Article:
The Unknown Coneflower
OK, it’s not really unknown. But generally when people talk about Coneflowers, they’re talking about the genus Echinacea, or less frequently, Rudbeckia. Seldom are they referring to the Yellow Coneflower, Ratibida pinnata.
Incidentally, it’s pronounced rah-TIB-ih-dah. Don’t embarrass yourself as I have by saying RAT-ty-bee-dah, which could be a gangster’s nickname. I have a knack for always choosing the wrong Latin pronunciation.
Anyway. I planted Yellow Coneflower in part because my Purple Coneflowers (Echinacea purpureum) kept coming down with Aster Yellows, for which there is no cure. I don’t have Echinaceas any more, and I miss them.
However, Yellow Coneflower has been resistant to Aster Yellows, even though it also is a member of the Aster Family. (Actually, Purple Coneflower is the only plant in my garden ever to succumb to Aster Yellows.)
Yellow Coneflower has a number of other virtues. The abundant flowers are a bright, clear yellow. It combines nicely with the blue spikes of Anise Hyssop (Agastache foeniculum). The rays are endearingly droopy, like the ears of a basset hound. And the cone reminds me of a clown’s nose.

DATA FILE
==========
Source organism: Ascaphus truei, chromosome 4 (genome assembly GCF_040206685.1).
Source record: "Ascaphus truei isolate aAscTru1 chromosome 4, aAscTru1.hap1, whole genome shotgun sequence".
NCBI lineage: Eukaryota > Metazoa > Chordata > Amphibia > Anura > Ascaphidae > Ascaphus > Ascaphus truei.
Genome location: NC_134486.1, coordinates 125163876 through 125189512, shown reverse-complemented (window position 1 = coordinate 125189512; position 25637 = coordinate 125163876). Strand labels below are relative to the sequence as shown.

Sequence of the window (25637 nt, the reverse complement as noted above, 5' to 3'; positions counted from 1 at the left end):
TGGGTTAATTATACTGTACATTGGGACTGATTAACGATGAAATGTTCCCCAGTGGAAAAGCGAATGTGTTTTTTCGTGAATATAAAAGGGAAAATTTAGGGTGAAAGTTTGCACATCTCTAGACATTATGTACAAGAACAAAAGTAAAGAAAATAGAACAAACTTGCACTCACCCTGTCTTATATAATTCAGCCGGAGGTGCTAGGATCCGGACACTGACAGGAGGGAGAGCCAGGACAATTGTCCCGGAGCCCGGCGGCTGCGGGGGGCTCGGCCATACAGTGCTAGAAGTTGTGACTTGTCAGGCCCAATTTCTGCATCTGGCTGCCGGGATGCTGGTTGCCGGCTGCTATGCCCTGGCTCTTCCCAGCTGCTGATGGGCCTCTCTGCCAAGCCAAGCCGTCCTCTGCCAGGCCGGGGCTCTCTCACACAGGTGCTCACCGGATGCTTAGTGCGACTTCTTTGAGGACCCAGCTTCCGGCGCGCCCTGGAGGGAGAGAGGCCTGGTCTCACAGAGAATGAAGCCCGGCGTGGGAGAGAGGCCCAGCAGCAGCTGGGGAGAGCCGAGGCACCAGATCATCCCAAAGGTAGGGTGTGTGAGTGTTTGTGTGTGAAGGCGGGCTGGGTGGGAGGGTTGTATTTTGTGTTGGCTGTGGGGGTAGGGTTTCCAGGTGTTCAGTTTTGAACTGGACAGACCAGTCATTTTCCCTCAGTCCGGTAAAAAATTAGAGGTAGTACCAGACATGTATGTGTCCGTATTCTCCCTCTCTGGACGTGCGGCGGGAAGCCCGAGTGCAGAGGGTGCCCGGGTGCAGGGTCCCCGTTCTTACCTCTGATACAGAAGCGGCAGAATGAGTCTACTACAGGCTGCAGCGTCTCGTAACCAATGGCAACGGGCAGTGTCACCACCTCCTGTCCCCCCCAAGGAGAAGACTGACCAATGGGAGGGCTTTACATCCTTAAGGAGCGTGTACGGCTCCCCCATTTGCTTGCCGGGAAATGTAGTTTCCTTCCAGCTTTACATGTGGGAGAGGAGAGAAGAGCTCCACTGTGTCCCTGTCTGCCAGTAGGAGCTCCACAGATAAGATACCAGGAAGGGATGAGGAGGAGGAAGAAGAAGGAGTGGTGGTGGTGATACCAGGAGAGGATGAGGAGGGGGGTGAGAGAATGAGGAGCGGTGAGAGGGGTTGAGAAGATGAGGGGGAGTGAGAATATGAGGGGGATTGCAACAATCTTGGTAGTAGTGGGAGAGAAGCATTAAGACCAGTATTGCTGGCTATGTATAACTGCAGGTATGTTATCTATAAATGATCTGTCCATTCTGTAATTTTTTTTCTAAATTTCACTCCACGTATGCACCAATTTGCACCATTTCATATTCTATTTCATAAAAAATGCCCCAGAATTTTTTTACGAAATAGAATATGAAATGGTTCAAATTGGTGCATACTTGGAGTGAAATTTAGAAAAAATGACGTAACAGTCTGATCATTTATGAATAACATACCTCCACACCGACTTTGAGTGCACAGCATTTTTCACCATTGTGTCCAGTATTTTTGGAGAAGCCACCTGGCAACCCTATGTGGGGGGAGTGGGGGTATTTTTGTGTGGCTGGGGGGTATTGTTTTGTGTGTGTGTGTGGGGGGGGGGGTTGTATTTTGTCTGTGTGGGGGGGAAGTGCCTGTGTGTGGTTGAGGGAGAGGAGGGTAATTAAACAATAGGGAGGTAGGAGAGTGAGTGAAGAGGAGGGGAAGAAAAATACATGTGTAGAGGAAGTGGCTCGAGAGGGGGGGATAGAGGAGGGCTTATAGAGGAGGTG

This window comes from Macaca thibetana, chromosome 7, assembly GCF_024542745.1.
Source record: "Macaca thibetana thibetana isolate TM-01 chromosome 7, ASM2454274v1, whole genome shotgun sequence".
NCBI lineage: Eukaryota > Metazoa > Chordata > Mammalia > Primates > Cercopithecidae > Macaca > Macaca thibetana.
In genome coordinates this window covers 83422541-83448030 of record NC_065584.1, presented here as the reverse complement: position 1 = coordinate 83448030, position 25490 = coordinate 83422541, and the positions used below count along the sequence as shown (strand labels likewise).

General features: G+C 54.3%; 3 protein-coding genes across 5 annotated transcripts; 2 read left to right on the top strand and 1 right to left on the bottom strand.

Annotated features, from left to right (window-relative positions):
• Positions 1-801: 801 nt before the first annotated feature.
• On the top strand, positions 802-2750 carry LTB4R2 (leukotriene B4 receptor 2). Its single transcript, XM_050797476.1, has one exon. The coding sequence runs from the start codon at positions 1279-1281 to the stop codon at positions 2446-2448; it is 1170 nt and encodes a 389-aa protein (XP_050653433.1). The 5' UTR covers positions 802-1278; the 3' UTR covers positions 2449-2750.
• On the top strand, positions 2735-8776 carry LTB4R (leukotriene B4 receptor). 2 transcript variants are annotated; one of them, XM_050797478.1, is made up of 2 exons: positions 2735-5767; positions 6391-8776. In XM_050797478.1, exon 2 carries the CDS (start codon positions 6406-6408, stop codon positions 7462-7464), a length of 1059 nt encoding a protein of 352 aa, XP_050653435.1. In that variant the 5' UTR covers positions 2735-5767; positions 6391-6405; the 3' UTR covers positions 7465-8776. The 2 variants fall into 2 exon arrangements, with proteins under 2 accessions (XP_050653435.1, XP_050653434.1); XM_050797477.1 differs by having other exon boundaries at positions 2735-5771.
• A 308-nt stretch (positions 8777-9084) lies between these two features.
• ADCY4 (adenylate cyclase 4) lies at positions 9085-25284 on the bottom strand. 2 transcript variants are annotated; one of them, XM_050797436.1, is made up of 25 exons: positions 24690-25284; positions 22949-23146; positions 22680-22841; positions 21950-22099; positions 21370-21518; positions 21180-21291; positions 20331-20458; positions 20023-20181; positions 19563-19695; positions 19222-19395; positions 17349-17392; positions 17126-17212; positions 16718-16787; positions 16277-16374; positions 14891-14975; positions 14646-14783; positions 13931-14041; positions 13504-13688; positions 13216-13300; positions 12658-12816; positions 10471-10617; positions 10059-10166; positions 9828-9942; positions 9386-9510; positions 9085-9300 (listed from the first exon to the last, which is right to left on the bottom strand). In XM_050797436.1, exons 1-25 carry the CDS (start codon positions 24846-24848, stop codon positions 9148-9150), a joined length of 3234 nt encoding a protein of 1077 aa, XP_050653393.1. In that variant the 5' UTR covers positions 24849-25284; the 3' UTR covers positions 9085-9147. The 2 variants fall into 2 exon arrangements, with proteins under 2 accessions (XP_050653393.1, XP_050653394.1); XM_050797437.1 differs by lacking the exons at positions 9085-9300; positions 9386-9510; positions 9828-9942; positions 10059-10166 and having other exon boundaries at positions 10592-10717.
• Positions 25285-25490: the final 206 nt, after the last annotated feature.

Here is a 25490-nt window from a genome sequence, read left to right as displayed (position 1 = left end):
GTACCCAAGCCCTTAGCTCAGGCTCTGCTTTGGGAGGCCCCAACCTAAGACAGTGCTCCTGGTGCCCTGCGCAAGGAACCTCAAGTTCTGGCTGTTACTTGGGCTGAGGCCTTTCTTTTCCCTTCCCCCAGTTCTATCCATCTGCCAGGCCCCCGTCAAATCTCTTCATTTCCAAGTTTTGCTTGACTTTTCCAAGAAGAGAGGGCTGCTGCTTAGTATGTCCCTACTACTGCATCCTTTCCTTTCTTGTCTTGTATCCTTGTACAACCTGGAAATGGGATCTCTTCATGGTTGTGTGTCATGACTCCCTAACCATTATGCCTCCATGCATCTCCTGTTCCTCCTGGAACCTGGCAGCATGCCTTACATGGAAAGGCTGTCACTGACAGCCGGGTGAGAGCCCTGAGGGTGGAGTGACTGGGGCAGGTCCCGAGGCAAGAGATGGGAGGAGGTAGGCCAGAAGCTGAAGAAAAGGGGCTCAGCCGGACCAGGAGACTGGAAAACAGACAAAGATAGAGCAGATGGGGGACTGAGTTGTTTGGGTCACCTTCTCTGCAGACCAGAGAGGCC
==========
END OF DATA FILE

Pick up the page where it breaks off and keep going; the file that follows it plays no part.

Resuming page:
Overall, this is an adaptable Midwest native that needs no coddling, and it’s of special value to native bees.
Floppiness, especially in our rich soil, is the one problem I have with Yellow Coneflower. In my garden, it grows about 5′ tall, and the stems tend to be slender and a bit too flexible.
This year, I propped up the Yellow Coneflowers in the Driveway Border with peony hoops. Even after that, I found them smothering some of their neighbors, so I got out the stakes and green twine.
But even with the excessive flopping, I find that Yellow Coneflower makes a charming addition to our Driveway Border in July and August.
That’s all for now.